The Joy of Painting


As a young artist, I loved Bob Ross. It was like magic watching him paint, and my dad and I looked forward to watching him each week on our local PBS station. As someone with limited painting experience, Bob Ross was my entry into that world — the world of an artist, and I think it was for Christmas during my 10th grade year in high school that I got my first oil painting set — a Bob Ross oil painting kit. It was a big splurge for my parents, and I immediately went to work painting my own Bob Ross paintings. I even purchased a couple of his books to expand my painting repertoire, and for several months or so, I enjoyed emulating his style, and I painted quite a few landscapes with happy little trees, craggy mountains, and rundown cabins.

But after a time, it just didn’t feel right to keep going that route. It started to feel like a rut, and I began to push myself in other directions, trying to paint things other than Bob Ross landscapes with my Boob Ross oil paints. Soon I was painting vases and flowers and people. I had branched off in my own direction, and I left those Bob Ross landscapes behind. I continued to paint, but I had to discover my own way.

I think that this experience really encapsulates my approach to artmaking and creating. Something excites my attention, I give it a go, and then figure out how to incorporate it into the things that I do. I may see something that intrigues me in the colors someone uses or in the way they use a certain material, but I don’t want to do something exactly the way they do. That doesn’t excite me, and there’s nothing there for me to discover. They have already discovered it, and art, to me, is all about a personal discovery.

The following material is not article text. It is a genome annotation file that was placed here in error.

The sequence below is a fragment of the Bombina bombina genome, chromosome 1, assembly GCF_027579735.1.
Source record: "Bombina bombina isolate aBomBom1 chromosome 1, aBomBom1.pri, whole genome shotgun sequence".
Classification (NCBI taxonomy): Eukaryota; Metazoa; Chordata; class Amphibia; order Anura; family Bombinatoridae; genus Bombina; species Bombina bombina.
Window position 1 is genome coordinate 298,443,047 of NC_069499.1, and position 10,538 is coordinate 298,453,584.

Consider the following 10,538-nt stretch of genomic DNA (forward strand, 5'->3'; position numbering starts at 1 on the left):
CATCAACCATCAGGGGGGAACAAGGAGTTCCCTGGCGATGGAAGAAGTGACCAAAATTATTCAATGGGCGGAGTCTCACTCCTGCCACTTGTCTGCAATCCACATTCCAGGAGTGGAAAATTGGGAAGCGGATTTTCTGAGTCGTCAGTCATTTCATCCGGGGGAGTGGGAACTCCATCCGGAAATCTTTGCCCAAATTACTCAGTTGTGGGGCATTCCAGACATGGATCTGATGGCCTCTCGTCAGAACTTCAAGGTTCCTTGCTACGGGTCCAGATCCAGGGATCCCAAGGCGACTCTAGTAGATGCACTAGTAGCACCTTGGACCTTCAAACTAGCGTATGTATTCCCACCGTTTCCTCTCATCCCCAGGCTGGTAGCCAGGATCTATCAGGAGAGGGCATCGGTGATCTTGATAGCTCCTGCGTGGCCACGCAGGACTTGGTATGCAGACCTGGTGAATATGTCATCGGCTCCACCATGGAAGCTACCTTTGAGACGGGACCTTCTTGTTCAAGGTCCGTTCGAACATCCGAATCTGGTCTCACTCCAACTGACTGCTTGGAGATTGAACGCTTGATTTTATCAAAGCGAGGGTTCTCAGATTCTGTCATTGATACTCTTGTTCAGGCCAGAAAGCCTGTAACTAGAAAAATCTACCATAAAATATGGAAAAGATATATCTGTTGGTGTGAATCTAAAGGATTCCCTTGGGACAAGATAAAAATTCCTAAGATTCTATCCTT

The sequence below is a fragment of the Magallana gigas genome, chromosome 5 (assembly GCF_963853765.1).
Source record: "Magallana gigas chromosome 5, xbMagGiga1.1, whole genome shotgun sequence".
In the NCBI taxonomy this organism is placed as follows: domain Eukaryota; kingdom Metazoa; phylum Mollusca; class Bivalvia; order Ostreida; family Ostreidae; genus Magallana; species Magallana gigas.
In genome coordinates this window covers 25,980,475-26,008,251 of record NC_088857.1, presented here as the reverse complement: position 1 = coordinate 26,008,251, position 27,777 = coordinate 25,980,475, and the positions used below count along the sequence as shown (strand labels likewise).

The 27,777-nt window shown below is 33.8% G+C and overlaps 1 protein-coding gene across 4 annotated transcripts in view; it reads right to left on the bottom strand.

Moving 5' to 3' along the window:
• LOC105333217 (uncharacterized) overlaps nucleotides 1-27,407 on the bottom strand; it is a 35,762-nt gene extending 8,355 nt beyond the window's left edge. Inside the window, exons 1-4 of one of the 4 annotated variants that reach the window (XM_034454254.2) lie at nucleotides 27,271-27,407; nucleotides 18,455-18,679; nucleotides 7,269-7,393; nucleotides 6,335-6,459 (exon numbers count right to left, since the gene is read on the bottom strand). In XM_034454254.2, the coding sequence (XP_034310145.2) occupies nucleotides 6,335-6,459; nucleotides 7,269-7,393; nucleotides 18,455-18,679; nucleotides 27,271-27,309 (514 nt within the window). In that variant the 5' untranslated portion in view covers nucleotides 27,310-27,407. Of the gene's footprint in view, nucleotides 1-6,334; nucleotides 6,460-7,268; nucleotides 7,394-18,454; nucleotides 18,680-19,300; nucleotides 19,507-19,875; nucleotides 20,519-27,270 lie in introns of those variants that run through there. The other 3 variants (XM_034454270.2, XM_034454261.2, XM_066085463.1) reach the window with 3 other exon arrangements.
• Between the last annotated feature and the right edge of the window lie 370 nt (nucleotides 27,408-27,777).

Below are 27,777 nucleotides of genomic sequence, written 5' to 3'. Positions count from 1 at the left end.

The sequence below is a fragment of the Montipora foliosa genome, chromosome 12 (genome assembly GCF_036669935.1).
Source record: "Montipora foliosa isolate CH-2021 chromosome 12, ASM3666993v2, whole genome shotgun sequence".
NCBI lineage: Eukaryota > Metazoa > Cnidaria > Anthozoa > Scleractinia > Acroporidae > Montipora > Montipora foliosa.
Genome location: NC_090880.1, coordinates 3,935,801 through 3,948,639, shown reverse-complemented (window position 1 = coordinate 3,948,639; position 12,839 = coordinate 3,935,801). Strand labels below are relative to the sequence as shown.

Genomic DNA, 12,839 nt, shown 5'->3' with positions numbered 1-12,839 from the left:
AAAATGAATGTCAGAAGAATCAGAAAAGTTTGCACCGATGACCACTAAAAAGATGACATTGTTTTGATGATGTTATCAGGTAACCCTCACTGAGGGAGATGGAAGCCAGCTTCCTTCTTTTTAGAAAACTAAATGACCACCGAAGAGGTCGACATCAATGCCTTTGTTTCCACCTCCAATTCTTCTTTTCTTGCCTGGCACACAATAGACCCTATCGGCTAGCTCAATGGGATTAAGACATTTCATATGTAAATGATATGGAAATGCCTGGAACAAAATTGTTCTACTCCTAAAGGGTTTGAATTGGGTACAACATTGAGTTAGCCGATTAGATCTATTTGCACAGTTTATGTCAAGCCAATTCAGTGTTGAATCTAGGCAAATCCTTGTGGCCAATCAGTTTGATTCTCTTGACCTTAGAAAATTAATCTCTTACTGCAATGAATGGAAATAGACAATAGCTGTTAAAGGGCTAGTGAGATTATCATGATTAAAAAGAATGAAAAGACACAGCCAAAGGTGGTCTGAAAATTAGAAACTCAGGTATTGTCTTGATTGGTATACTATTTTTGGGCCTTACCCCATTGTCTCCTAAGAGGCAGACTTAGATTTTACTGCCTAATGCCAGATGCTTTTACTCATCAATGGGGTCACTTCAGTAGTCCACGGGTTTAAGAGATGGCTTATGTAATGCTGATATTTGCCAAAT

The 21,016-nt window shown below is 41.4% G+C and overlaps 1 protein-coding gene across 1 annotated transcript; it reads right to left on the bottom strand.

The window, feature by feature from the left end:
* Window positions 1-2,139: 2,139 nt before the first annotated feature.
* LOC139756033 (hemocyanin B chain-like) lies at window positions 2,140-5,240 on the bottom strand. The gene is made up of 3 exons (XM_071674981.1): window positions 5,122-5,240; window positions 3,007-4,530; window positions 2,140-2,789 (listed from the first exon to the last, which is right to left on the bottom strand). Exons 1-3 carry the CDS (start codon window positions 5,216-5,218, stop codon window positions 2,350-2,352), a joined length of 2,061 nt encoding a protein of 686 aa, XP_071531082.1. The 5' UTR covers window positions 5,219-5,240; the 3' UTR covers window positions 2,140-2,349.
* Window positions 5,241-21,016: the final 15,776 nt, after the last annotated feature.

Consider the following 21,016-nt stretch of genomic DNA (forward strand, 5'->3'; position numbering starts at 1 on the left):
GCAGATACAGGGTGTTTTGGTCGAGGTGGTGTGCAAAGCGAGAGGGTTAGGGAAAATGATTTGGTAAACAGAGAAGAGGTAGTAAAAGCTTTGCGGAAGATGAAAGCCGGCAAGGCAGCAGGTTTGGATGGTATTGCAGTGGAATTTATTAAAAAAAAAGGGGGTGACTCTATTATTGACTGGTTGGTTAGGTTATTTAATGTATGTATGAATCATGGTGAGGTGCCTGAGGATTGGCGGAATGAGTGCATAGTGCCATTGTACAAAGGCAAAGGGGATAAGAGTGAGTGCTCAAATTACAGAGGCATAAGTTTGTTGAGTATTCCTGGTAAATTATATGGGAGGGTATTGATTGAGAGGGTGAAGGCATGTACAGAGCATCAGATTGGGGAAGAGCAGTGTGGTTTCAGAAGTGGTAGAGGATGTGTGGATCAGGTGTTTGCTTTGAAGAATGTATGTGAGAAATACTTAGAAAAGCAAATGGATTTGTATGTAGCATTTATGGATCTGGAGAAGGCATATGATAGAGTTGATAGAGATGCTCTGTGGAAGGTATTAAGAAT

This has colored the way that I teach and what I want my students to get out of an experience with me. I don’t want them to mimic and copy me — to make what I make — to create work that looks like mine. I want to share ideas, techniques, and modes of working with them, and have them figure out how to take some of those things and infuse them into their way of working. I want to help them discover their voice.

Bob Ross paintings remind me of the paint and wine nights that have been quite popular over the past few years — someone leading you step-by-step to create a very specific thing. Now there’s nothing wrong with that, and many people feel they need that. But for me, I don’t want that as a student, and I don’t want that as a teacher. I am much more interested in opening myself to my own ideas and helping others uncover their own, and if I’ve planned it all out, if I’ve solved all of the problems, then my students are merely manufacturing a product. I want my students to have a creative experience, where their ideas and their choices matter.

But that involves risk, and many people don’t want to take that risk. They are content with following a recipe, but they could do so much more — be so much more. So, how do we step out of our comfort zones? How do we take these risks? How do we create with courage and confidence?

These are the questions that I’ve been trying to answer for myself, and I’ve been exploring these ideas for years trying to figure out what works for me. But it’s different for everyone. Everyone has their own things, their own issues, their own noise in their heads to contend with. Perhaps some of the things that I do can work for them.

These aren’t easy issues to contend with, and it’s going to take time. But I want to offer ideas, techniques, and modes of working that you can infuse into your way of working. This is why I’ve started a podcast, committed to create more online workshops, have created videos, and written more blog posts. I want to help you connect with your creativity, and I am hoping that you will join me on this journey.